For about 10 agonizing minutes on Wednesday, communities across the Hawaiian island of Oahu and in Kahului, Maui, were “sent into a panic” after the sounding of emergency sirens, local media reported. Residents frantically called their local newspapers and radio stations in an attempt to figure out what had happened and deluged the phone lines of state agencies and police.
“UMMMM WHY DID THE SIRENS JUST GO OFF,” one Honolulu resident tweeted at the Hawaii Emergency Management Agency. “CAN Y’ALL JUST SAY SOMETHING????”
Minutes later, at 5:18 p.m. local time, the agency tweeted that the sirens had been sounded by mistake by the Honolulu Police Department.
“NO EMERGENCY at this time,” Hawaii EMA wrote.
According to officials, the sirens were set off at around 5:10 p.m.
Mistaken siren sounding by Honolulu Police Department. NO EMERGENCY say this time.— Hawaii EMA (@Hawaii_EMA) September 19, 2019
The malfunction of the emergency sirens at about 5:10pm this evening was apparently widespread and was caused inadvertently during HPD training. THERE IS NO EMERGENCY AND NO CAUSE FOR ALARM. The city is continuing to investigate. REPEAT... NO CAUSE FOR ALARM.— Kirk Caldwell (@MayorKirkHNL) September 19, 2019
The police department later apologized, saying someone had accidentally triggered the sirens during a training exercise.
“I just want to apologize to the public,” police Chief Susan Ballard told Hawaii News Now. “It was just a very simple mistake. We need to do better.”
Ballard said the training had been conducted using live equipment rather than training software.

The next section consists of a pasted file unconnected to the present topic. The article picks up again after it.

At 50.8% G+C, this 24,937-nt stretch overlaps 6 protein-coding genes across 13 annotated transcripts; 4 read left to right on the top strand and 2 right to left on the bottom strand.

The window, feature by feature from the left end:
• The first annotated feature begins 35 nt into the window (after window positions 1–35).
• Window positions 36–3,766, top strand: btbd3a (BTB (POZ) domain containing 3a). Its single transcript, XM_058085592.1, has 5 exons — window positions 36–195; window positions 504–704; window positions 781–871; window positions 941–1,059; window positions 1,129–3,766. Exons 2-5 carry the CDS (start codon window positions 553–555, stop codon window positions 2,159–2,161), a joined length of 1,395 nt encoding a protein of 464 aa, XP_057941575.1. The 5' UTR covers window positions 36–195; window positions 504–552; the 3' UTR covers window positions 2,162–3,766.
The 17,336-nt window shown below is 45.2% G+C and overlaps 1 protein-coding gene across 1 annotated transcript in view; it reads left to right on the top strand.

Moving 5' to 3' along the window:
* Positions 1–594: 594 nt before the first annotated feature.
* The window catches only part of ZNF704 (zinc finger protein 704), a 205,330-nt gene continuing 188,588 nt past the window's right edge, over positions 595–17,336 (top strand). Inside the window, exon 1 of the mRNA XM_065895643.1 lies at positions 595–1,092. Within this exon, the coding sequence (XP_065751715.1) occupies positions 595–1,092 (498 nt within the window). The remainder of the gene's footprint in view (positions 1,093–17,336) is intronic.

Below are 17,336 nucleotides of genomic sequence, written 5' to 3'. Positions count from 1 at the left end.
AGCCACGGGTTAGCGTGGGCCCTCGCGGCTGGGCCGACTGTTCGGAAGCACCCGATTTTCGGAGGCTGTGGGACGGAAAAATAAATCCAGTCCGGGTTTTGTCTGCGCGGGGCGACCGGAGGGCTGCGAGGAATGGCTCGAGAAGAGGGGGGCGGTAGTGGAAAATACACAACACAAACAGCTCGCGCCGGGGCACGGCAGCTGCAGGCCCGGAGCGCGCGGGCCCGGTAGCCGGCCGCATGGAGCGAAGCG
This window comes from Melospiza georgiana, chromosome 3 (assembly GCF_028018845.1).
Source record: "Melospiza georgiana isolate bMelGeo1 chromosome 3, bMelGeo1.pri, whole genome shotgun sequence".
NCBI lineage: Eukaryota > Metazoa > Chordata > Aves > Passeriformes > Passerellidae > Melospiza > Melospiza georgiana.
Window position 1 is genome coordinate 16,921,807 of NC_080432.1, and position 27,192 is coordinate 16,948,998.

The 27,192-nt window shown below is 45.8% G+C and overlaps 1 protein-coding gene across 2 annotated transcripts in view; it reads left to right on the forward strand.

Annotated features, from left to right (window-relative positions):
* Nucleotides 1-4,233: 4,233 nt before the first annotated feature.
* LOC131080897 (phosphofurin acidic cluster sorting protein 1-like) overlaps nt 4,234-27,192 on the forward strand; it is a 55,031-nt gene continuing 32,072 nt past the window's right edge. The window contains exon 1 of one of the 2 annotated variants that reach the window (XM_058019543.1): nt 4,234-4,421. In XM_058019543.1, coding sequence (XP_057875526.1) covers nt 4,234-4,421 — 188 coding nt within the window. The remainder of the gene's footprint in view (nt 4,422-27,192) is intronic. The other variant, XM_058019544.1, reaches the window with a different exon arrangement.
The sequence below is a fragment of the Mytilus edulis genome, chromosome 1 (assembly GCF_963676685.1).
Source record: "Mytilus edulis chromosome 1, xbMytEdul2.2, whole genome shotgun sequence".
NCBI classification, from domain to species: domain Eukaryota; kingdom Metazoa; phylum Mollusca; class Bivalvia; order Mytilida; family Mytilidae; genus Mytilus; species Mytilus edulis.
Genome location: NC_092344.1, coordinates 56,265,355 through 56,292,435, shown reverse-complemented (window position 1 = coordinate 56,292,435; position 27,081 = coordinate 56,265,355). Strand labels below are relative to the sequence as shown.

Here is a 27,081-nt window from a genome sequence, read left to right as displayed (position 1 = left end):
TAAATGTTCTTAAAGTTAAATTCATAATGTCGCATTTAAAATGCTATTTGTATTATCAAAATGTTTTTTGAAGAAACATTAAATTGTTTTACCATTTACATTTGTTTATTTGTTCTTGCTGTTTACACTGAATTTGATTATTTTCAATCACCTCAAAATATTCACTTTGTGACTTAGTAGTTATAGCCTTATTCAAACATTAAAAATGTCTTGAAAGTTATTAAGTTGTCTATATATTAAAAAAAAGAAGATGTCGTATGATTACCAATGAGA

“We realize we need to make sure that we’re training on training equipment only,” she said.
#UPDATE — #Oahu’s emergency sirens were accidentally set off during a training exercise for #Honolulu police, according to the #Hawaii Emergency Management Agency. Odd — because a siren also went off in Kahului, #Maui. pic.twitter.com/YNL98hoHwE— Mackenzie Stasko (@MackenzieStasko) September 19, 2019
The siren error was reminiscent of the ballistic missile alert that was mistakenly triggered by a state employee in Hawaii in January 2018.
During that incident, it took authorities about 38 minutes to announce that the alert had been sent erroneously. In the time that elapsed, panicked residents rushed to take shelter and sent messages of “Goodbye” and “I love you” to loved ones.
Hawaii residents expressed frustration that they’d been subjected to yet another false alarm.
I swear #hawaiicivildefense gonna issue all these false alarms and cry wolf and next time there really is a disaster, NO ONE will listen and the catastrophic results will be on your hands dumb asses. #hawaii #sirens #falsealarm #again— Leo Gongob (@Oski808) September 19, 2019
My PTSD went into full force cause of those false emergency sirens. #hawaii— Pinoy Grigio🍥 (@cobykalei) September 19, 2019
Hawaii, why do so many people have access to our emergency sirens?— Adrian Tam (@adrianktam) September 19, 2019
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This article originally appeared on HuffPost.